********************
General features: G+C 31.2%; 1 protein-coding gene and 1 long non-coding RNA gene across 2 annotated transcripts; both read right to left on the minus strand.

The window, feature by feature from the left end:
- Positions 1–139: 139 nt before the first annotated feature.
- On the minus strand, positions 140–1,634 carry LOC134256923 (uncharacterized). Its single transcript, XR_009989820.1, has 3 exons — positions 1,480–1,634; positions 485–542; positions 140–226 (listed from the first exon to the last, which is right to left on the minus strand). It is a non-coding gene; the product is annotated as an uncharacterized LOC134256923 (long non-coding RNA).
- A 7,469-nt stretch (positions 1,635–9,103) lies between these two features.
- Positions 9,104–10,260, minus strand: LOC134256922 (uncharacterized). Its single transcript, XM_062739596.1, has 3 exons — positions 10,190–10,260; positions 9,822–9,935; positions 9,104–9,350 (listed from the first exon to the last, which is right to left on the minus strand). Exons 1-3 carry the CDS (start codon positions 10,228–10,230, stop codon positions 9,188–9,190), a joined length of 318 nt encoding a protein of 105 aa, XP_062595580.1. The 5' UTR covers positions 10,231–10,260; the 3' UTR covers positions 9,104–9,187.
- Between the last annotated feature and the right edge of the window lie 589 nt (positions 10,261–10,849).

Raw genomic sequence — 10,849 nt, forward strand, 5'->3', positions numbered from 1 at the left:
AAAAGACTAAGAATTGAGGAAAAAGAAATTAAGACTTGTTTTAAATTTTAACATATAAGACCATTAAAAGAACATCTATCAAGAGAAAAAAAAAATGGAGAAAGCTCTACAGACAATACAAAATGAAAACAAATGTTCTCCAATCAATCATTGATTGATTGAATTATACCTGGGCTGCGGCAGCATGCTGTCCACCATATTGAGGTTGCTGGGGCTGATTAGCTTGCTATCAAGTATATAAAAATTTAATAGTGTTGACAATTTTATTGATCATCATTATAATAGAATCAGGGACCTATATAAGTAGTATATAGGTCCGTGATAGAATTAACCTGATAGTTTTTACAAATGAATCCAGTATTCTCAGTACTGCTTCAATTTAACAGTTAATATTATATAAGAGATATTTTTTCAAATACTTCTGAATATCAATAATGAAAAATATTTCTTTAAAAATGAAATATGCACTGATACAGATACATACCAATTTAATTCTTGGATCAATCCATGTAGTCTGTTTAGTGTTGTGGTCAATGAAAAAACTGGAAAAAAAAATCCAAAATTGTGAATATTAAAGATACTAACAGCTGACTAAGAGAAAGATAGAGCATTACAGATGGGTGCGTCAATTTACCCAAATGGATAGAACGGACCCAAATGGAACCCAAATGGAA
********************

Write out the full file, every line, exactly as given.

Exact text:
General features: G+C 31.2%; 1 protein-coding gene and 1 long non-coding RNA gene across 2 annotated transcripts; both read right to left on the minus strand.

The window, feature by feature from the left end:
- Positions 1–139: 139 nt before the first annotated feature.
- On the minus strand, positions 140–1,634 carry LOC134256923 (uncharacterized). Its single transcript, XR_009989820.1, has 3 exons — positions 1,480–1,634; positions 485–542; positions 140–226 (listed from the first exon to the last, which is right to left on the minus strand). It is a non-coding gene; the product is annotated as an uncharacterized LOC134256923 (long non-coding RNA).
- A 7,469-nt stretch (positions 1,635–9,103) lies between these two features.
- Positions 9,104–10,260, minus strand: LOC134256922 (uncharacterized). Its single transcript, XM_062739596.1, has 3 exons — positions 10,190–10,260; positions 9,822–9,935; positions 9,104–9,350 (listed from the first exon to the last, which is right to left on the minus strand). Exons 1-3 carry the CDS (start codon positions 10,228–10,230, stop codon positions 9,188–9,190), a joined length of 318 nt encoding a protein of 105 aa, XP_062595580.1. The 5' UTR covers positions 10,231–10,260; the 3' UTR covers positions 9,104–9,187.
- Between the last annotated feature and the right edge of the window lie 589 nt (positions 10,261–10,849).

Raw genomic sequence — 10,849 nt, forward strand, 5'->3', positions numbered from 1 at the left:
AAAAGACTAAGAATTGAGGAAAAAGAAATTAAGACTTGTTTTAAATTTTAACATATAAGACCATTAAAAGAACATCTATCAAGAGAAAAAAAAAATGGAGAAAGCTCTACAGACAATACAAAATGAAAACAAATGTTCTCCAATCAATCATTGATTGATTGAATTATACCTGGGCTGCGGCAGCATGCTGTCCACCATATTGAGGTTGCTGGGGCTGATTAGCTTGCTATCAAGTATATAAAAATTTAATAGTGTTGACAATTTTATTGATCATCATTATAATAGAATCAGGGACCTATATAAGTAGTATATAGGTCCGTGATAGAATTAACCTGATAGTTTTTACAAATGAATCCAGTATTCTCAGTACTGCTTCAATTTAACAGTTAATATTATATAAGAGATATTTTTTCAAATACTTCTGAATATCAATAATGAAAAATATTTCTTTAAAAATGAAATATGCACTGATACAGATACATACCAATTTAATTCTTGGATCAATCCATGTAGTCTGTTTAGTGTTGTGGTCAATGAAAAAACTGGAAAAAAAAATCCAAAATTGTGAATATTAAAGATACTAACAGCTGACTAAGAGAAAGATAGAGCATTACAGATGGGTGCGTCAATTTACCCAAATGGATAGAACGGACCCAAATGGAACCCAAATGGAA